MEPER

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Re: Nikkor filters history
« Reply #7 on: June 30, 2020, 21:22:34 »
Richard de Stoutz has a collection of Nikon/Nikkor filters with approximate dates: https://www.destoutz.ch/accessories_lens_filters.html

A very fine collection of filters. First time I see a "Nippon Kogaku" branded filter.
I like the feel of the old brass filters better than the modern aluminium filters. Also the vintage black filters was brass.
I have a vintage 52mm polar and no. 1 and 2 close up lens. All three are in "Nippon Kogaku" branded brown leather cases with velour inside to protect the filters.
I assume these leather cases was additional accessories and not standard cases included when a new filter was purchased?

MEPER

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Re: Nikkor filters history
« Reply #8 on: June 30, 2020, 21:25:42 »
Nahhh. You need more efficient and practical filters fitting different lenses.

As matter of fact the only glass filter I have for Nikon is the drawer pola filter for the 200/2 VII.

However, I have two shoe boxes of the Kodak Wratten filters brand new and another box of used ones.

Just gathering dust and nostalgia.....







I would assume that a 100% flat coated glass filter of "Nikon quality" is a optical better solution than these "foil" filters?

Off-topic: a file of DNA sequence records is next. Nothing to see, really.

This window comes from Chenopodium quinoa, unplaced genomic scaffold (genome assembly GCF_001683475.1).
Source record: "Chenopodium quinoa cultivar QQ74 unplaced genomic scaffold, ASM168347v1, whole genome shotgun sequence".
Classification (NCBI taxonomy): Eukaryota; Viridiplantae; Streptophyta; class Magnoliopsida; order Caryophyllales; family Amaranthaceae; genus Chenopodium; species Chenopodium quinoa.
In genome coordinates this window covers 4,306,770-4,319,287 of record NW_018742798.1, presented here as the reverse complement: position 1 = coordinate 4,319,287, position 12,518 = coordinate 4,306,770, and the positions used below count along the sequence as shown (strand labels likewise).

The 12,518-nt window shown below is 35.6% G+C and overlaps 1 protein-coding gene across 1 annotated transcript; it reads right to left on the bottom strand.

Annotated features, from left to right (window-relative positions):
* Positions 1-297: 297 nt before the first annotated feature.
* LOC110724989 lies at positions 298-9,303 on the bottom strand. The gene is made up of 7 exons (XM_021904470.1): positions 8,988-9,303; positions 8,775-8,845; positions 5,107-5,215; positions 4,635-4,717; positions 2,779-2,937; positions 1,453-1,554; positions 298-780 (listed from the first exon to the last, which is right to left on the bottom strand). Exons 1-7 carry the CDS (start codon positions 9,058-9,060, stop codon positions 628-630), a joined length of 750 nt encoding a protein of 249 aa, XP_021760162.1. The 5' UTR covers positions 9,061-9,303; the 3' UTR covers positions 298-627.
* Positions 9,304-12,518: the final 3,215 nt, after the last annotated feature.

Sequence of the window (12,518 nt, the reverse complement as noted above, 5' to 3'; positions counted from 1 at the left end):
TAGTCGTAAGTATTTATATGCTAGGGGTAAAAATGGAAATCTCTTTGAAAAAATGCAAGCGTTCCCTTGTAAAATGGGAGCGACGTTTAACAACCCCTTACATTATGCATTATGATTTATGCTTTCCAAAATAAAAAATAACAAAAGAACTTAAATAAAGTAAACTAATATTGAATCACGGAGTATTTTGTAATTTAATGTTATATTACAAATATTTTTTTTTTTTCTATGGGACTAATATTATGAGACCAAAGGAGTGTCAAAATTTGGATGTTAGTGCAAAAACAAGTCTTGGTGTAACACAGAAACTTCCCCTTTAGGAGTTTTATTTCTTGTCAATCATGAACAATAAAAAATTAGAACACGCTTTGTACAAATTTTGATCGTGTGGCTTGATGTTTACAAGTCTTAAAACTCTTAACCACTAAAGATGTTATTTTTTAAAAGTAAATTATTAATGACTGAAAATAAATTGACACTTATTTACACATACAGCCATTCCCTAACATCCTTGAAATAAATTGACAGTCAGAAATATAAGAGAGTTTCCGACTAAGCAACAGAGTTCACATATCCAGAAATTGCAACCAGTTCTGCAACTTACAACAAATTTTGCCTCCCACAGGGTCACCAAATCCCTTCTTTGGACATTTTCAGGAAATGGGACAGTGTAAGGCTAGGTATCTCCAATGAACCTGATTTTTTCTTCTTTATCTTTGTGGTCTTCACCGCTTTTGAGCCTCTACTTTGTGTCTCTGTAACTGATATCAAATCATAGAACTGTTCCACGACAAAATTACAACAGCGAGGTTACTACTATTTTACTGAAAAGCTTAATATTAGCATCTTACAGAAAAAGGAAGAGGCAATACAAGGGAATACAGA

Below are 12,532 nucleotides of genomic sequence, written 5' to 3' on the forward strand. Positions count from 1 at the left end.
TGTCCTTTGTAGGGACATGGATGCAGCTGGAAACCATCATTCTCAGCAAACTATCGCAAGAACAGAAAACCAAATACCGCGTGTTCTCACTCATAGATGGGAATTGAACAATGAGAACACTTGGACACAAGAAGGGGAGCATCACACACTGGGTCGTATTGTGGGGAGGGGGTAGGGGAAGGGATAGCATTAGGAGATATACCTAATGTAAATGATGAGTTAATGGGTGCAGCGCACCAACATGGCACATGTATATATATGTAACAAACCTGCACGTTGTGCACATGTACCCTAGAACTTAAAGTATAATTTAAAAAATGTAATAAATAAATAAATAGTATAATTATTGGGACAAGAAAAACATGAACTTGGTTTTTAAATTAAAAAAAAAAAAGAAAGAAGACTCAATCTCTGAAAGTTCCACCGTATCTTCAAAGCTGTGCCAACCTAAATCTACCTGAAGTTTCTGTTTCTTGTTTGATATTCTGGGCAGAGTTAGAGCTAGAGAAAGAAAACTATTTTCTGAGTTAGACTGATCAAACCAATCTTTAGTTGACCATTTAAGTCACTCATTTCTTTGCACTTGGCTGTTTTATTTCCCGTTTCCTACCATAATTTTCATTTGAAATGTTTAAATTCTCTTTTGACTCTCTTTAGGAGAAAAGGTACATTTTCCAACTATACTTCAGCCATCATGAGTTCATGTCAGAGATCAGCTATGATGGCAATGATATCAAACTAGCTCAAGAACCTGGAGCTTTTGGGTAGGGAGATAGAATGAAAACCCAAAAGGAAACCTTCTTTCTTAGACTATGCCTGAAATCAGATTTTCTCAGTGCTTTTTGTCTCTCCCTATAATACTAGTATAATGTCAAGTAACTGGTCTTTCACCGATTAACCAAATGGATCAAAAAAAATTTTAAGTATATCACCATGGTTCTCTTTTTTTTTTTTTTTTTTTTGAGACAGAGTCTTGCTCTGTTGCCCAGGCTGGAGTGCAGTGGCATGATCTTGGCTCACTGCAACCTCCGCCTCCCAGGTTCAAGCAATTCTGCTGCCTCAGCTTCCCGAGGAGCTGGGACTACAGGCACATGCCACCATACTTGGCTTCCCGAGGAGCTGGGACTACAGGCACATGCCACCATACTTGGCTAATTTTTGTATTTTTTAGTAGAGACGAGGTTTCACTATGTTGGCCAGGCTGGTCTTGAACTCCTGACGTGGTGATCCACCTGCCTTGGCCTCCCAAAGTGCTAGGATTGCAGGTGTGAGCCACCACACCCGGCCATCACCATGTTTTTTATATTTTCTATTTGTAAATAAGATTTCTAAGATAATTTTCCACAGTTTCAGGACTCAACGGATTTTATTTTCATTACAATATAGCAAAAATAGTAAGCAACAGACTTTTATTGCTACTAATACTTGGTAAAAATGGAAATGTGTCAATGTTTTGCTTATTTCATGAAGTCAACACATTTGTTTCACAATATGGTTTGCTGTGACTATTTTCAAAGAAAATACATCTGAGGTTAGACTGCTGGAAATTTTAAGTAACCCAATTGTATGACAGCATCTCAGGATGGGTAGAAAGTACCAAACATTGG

Birna Rørslett

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Re: Nikkor filters history
« Reply #9 on: June 30, 2020, 22:38:28 »
The old rangefinder lenses used "Series" filters, at least for the long focal lengths 25cm and up.

The early zoom lenses such as the 200-600/9.5-10.5 & the later f/9.5 model also used Series filters.

Roland Vink

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Re: Nikkor filters history
« Reply #10 on: July 01, 2020, 00:35:00 »
I have a rangefinder Nikkor-P 10.5cm 1:2.5 with a filter ring which I assume is for holding Series filters. I guess it accepts Series VII which are 2" (50.8mm) in diameter, that is the closest fit for the 52mm filter thread.

I also have a rangefinder Nikkor-Q 13.5cm lens which has a chrome Nikon screw-in filter. The filter thread is 40.5mm, it looks like a scaled down 52mm filter, with a tiny rim and engravings, it is beautifully made.